Monday, August 12, 2013

To See or Not to See: A Mish Mash TV Version

My reading mood is heavily influenced by all kinds of things around me - tv and movies most of all. I find that I've been watching a LOT of British crime dramas of late and it's got me really craving more!

First there was Masterpiece Mystery's Endeavour, a four part prequel to Inspector Morse. As such, the series is set in Endeavour's younger days in the field. I saved up my Masterpiece episodes and treated myself to a binge watch while hubs was out of town for work. I must say, I was looking forward to my evenings with Endeavour! The short series set in the 1960s does a great job of getting the viewer in the right mindset for the setting. (At least for me - someone who definitely wasn't around in the 1950s much less in England.) Shaun Evans does a wonderful job as the budding detective with a past (he was a codebreaker and while it's clear he's something of a genius, only his immediate supervisor DI Fred Thursday (played by Roger Allam) and his friend PC Jim Strange (Sean Rigby) really support him. Anton Lesser plays a maddeningly small minded and political Chief Superintendent Bright.

Endeavour is definitely one I highly recommend. Be warned, though, it'll put you in the mood for more. I've got some Louise Penny lined up in my TBR as a result!

After Endeavour, I know just about everyone was stoked for Broadchurch and I was certainly no exception. We're only one episode in and I really think it's going to be brilliant. (Sadly I hear the US will be remaking the show as well, I'm sure it'll be ruined.)

Broadchurch begins with the death of an eleven-year-old boy in a small beach town. With such a tight-knit community it's easy to see how this is going to play out in terms of tension between neighbors. And there's tension in the ranks as well! DS Ellie Miller (Olivia Colman) returns to work after leave expecting a promised promotion only to discover that it's gone to someone else. An outsider with his own checkered history. DI Alec Hardy (David Tennant) is no stranger to the media, though in episode one we know very little about the case that's made him a well known name. His own attempts to win over the respect of his new team of course adds to the drama of the show. There are some wrinkles as well - Miller's son was the dead boy's best friend.

I couldn't wait for the show to air so I went ahead with the early preview episode, which of course meant an even longer break until the second episode comes on this Wednesday.

In the meantime, Sophie Hannah has a new Zailer & Waterhouse mystery out. Kind of Cruel (or any installment in the series) should make for some good Broadchurch - y reading to tide me over!

I also had The Bletchley Circle in this weekend. I'd heard a bit about this one from other folks I follow online but had managed to miss it entirely when it aired on PBS. Fortunately it was released on DVD pretty immediately.

The Bletchley Circle takes place nine years after the War and features a group of women who were former codebreakers. When Susan (played by Anna Maxwell Martin) begins to notice a pattern concerning a number of recent kidnappings and murders, she puts her old skills to use to try and figure out where the killer might strike next. Even knowing about her past, the police take her only marginally seriously. When another woman is killed Susan and her old Bletchley Park companions come together to catch the killer themselves.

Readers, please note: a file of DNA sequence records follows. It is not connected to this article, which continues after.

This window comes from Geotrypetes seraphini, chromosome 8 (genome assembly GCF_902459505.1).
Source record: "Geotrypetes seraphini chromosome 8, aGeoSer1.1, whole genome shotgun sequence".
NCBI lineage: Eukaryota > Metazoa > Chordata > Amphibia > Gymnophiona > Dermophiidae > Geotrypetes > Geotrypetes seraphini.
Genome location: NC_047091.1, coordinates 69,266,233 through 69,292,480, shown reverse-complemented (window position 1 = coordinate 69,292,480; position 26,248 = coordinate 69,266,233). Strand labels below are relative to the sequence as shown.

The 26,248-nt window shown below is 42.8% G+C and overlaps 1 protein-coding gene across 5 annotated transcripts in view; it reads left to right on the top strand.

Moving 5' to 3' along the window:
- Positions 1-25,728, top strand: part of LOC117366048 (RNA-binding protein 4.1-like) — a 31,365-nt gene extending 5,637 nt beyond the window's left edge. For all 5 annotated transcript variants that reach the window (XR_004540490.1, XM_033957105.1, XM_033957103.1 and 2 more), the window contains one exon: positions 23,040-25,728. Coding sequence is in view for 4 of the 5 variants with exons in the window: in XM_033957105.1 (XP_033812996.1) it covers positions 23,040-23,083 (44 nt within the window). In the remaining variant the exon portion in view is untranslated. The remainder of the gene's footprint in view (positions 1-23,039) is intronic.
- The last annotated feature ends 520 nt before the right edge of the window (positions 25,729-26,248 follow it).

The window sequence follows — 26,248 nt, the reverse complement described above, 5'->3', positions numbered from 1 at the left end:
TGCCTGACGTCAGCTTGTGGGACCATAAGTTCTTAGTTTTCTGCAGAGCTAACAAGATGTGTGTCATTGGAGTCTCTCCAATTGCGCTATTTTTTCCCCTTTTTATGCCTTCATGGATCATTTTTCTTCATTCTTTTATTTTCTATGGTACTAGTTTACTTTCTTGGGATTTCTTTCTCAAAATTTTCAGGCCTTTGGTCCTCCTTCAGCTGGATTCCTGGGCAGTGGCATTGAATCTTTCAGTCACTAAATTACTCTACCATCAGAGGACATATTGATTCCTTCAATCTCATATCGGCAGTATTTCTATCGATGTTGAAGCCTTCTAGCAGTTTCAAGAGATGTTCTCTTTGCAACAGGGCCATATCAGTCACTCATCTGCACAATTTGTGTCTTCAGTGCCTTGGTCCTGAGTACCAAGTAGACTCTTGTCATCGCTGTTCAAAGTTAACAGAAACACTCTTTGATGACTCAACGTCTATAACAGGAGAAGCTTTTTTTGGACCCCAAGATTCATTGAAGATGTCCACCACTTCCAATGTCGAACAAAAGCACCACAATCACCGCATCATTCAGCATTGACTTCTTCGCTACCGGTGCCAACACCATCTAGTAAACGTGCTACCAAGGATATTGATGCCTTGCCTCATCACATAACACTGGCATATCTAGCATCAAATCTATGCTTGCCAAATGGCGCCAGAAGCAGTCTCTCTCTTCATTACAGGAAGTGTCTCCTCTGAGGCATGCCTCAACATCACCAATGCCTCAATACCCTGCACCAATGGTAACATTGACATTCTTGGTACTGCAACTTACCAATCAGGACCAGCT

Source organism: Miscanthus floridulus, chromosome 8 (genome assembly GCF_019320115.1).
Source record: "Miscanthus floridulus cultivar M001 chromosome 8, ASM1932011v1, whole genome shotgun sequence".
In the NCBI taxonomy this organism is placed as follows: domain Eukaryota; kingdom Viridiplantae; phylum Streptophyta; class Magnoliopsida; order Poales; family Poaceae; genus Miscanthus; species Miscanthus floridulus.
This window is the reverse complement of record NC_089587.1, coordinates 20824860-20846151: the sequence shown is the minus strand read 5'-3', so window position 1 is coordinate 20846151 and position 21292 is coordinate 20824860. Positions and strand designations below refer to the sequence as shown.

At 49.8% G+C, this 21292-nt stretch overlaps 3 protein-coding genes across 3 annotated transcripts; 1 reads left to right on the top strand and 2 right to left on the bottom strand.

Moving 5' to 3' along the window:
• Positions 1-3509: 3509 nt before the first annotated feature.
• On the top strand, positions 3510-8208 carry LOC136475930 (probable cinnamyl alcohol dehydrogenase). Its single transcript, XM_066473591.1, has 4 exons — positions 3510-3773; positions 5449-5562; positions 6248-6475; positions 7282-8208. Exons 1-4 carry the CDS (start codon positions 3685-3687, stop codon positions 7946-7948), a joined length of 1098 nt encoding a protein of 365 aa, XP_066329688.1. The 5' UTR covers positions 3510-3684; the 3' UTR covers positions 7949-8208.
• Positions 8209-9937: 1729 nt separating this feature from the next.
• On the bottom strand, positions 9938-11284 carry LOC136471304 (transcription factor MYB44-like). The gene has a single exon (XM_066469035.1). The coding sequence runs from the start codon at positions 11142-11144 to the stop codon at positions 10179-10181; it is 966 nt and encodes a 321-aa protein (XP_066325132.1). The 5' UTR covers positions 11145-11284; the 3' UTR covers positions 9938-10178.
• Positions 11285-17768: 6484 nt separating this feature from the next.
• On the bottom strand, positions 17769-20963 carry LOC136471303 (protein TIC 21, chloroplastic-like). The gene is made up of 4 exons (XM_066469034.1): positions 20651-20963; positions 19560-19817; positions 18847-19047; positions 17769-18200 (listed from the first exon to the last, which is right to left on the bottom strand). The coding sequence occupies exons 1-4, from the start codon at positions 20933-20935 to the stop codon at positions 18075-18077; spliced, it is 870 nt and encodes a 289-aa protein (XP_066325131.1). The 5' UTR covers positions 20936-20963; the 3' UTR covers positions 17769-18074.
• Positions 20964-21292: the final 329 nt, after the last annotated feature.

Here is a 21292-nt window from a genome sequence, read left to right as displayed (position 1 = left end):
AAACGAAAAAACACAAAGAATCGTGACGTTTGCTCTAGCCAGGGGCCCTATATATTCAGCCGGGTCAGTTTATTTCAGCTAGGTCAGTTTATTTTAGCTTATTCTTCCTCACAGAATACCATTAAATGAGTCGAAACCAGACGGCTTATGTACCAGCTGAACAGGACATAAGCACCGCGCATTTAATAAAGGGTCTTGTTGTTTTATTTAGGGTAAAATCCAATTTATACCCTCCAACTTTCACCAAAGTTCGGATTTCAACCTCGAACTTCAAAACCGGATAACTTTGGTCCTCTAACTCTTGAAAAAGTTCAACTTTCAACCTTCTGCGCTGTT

Bletchley Circle was great! It's short - just three episodes - but the story is really fantastic and the cast is pretty perfect: in addition to Martin, you have Julie Graham as Jean, Sophie Rundle as Lucy, and Rachel Stirling as Millie.

If Bletchley is appealing and you're looking for something along those lines to read, I have to recommend Charles Todd's Bess Crawford series. It's a bit of a different time period (WWI compared to the post WWII period of Bletchley but I think Bess and the Bletchley girls would get along grandly!).

And to round out my British mystery binge watching week, I decided it was also time to dive into The Fall. The gals over at Read Me Deadly reminded me I'd had that one queued up for some time. The Fall is a five episode series starring Gillian Anderson as a DS Stella Gibson. She's sent to Ireland to help with an investigation and soon links the murder to a previous similar case. Unfortunately, the local cops don't want any rumors of a serial killer running around and Gibson is told to focus on the case in question. Meanwhile, the killer is in fact moving in on a new victim and lining up his next target as well.

The Fall is dark. Really dark. In fact, of all the shows, Endeavour is probably your safest bet if you're looking for something not quite so dark and graphic. I'd put Bletchley next as it does go into a bit more detail than Endeavour. Broadchurch is one I'm expecting to get much darker before we're done there, and The Fall sets the scene for some pretty twisted stuff to come in just the first episode.

For fans of the darker stuff, Elizabeth Haynes's latest, Human Remains, is due out August 20. Per her recommendation, I'm also adding Lisa Cutts's debut, Never Forget, to my must read list.

I definitely recommend each of the shows listed - I'm enjoying them all immensely - but again caution viewers who may be averse to darker shows. Endeavour is pretty safe as is Bletchley for the most part. I'm only one ep into both The Fall and Broadchurch but I do expect them both to be on the darker scale of the spectrum both in terms of subject and graphic violence.

More good news for all you British crime fans - I'm sure you all know that Luther is due back in September on BBCA!!!

(Can we please get Marchlands and Lightfields soon, too?)

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